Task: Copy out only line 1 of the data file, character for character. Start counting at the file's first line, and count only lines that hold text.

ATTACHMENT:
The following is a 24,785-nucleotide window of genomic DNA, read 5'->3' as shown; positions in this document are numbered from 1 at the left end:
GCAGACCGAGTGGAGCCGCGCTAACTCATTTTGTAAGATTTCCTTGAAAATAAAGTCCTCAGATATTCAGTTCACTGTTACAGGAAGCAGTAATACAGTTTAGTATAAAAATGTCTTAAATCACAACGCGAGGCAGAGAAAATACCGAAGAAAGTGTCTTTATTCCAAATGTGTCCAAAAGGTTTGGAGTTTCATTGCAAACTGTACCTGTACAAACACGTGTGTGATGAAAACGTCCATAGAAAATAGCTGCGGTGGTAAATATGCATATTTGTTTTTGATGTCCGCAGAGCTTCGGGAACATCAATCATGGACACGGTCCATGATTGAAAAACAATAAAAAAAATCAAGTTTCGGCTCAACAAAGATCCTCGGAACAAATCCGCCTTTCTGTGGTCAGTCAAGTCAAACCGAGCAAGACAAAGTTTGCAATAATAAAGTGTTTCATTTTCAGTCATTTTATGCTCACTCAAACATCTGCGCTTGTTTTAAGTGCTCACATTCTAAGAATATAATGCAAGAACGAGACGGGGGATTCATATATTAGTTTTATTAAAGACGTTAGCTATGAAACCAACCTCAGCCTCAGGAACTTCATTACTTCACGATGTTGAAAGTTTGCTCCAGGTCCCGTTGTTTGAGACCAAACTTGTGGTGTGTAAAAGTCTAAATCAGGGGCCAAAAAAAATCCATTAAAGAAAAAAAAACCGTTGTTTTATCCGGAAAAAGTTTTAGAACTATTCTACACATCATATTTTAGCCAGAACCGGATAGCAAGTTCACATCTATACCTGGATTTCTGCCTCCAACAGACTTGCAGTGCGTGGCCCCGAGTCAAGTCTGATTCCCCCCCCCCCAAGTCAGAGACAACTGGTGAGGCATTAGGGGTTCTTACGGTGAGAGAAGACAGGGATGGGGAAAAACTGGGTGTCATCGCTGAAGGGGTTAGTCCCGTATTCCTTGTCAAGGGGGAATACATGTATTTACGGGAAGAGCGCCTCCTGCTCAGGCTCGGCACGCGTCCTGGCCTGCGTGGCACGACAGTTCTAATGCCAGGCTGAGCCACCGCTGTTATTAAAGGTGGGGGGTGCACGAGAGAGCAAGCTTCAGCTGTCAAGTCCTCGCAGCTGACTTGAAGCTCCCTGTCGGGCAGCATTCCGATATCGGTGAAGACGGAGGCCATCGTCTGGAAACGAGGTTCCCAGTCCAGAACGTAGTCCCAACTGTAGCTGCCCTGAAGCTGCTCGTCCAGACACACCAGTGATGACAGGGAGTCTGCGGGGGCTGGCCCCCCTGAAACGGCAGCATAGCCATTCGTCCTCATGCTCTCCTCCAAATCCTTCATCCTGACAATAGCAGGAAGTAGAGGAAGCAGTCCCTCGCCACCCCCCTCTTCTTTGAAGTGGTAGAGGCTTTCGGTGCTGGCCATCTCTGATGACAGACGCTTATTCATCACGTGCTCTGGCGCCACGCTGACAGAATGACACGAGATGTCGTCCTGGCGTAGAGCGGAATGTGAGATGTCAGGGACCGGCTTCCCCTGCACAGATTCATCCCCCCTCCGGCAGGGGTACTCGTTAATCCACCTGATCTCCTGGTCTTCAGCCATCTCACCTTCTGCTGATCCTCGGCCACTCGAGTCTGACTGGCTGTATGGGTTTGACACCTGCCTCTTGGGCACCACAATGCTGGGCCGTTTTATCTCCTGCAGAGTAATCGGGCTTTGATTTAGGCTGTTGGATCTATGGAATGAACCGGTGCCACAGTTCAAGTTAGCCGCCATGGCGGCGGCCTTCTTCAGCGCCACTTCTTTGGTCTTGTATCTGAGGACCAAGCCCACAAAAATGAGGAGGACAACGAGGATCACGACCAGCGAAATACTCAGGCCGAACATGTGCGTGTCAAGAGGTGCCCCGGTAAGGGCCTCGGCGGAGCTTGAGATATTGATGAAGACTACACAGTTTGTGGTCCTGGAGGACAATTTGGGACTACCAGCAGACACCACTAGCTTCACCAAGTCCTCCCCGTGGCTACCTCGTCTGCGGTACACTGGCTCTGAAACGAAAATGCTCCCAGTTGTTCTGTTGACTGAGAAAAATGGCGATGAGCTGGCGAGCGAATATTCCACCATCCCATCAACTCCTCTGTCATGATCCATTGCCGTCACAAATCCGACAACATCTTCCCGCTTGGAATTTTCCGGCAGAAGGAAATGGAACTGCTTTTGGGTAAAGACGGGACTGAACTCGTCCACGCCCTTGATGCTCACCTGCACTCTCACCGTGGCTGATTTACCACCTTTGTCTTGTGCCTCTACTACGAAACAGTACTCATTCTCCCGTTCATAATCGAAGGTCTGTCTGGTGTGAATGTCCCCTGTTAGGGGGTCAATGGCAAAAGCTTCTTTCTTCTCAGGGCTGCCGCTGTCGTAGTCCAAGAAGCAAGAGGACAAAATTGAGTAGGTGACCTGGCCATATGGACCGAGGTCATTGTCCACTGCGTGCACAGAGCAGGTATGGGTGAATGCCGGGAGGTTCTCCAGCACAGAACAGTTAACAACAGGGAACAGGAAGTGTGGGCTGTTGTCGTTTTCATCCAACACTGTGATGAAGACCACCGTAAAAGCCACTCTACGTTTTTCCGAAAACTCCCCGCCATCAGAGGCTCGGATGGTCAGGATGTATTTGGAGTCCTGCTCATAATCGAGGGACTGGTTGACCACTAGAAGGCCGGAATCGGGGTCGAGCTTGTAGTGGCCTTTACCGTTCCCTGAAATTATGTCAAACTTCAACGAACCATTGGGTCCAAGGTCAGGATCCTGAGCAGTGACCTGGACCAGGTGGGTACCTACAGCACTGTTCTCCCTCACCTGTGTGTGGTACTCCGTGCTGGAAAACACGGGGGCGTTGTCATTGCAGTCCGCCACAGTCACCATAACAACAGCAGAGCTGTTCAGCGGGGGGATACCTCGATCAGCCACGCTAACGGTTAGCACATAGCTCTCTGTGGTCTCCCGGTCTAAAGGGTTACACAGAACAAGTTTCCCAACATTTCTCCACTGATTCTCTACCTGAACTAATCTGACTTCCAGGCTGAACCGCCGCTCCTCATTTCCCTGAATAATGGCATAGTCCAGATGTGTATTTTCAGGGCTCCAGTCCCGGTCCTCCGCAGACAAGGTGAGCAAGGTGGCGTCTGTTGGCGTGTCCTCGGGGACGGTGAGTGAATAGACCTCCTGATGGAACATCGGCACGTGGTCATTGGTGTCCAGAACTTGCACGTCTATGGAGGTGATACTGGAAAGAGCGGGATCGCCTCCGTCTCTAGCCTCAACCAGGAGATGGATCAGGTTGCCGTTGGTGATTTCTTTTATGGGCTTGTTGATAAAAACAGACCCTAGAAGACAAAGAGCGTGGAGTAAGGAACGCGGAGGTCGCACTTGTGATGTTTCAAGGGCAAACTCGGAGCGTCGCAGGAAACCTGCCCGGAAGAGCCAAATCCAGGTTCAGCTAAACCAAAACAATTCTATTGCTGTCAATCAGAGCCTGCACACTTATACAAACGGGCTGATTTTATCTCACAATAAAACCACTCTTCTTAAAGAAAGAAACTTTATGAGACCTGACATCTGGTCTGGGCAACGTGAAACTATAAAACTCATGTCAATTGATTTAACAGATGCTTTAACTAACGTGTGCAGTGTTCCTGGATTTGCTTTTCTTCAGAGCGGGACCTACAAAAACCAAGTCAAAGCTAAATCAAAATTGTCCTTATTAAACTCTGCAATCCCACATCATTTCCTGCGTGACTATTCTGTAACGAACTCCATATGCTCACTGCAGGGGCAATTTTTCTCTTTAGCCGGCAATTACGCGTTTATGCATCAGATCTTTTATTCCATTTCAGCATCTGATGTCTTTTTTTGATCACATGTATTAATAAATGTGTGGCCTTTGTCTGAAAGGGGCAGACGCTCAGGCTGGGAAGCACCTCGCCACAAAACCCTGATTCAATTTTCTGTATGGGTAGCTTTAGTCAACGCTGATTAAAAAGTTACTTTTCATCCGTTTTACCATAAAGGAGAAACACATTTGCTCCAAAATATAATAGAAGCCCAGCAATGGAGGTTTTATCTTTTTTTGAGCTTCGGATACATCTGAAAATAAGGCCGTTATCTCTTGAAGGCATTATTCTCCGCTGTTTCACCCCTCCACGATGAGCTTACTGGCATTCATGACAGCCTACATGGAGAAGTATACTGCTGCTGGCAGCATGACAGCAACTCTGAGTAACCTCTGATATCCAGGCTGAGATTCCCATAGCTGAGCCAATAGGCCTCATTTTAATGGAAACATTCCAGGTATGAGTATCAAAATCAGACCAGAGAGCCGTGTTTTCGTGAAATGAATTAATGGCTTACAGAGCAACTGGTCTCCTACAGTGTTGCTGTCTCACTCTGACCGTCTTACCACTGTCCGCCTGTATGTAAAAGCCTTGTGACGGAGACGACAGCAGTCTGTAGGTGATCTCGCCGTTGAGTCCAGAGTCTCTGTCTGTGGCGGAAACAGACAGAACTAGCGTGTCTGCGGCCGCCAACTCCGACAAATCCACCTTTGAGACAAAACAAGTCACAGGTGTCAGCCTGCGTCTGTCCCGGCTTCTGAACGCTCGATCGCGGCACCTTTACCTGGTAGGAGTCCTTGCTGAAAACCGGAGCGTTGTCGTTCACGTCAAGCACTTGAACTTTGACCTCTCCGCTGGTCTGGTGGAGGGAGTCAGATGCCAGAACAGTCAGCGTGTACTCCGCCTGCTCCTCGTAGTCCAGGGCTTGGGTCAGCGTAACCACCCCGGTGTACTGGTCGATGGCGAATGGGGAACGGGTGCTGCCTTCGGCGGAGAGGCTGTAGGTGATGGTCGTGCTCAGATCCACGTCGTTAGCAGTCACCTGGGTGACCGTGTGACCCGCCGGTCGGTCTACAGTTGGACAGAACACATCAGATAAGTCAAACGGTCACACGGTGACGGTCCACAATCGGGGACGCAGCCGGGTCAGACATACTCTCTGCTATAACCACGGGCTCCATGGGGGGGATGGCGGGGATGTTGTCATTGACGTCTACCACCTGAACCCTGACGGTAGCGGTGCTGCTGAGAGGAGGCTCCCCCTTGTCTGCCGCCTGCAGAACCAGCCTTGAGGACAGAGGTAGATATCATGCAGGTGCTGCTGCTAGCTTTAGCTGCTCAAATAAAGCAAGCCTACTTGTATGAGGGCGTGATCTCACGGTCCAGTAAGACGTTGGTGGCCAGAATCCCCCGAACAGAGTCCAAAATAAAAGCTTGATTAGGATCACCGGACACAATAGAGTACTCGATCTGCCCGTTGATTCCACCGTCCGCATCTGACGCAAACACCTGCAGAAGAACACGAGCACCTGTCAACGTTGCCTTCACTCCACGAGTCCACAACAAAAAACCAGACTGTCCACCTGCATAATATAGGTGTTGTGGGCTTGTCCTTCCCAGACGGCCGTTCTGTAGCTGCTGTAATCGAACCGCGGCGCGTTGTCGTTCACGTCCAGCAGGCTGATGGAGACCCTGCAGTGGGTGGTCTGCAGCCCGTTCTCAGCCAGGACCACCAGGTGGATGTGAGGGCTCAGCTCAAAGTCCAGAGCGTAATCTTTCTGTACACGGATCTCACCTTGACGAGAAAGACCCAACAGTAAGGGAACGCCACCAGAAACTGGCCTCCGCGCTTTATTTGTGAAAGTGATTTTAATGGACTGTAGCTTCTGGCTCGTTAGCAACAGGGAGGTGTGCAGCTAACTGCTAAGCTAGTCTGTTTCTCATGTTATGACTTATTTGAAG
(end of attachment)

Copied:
The following is a 24,785-nucleotide window of genomic DNA, read 5'->3' as shown; positions in this document are numbered from 1 at the left end: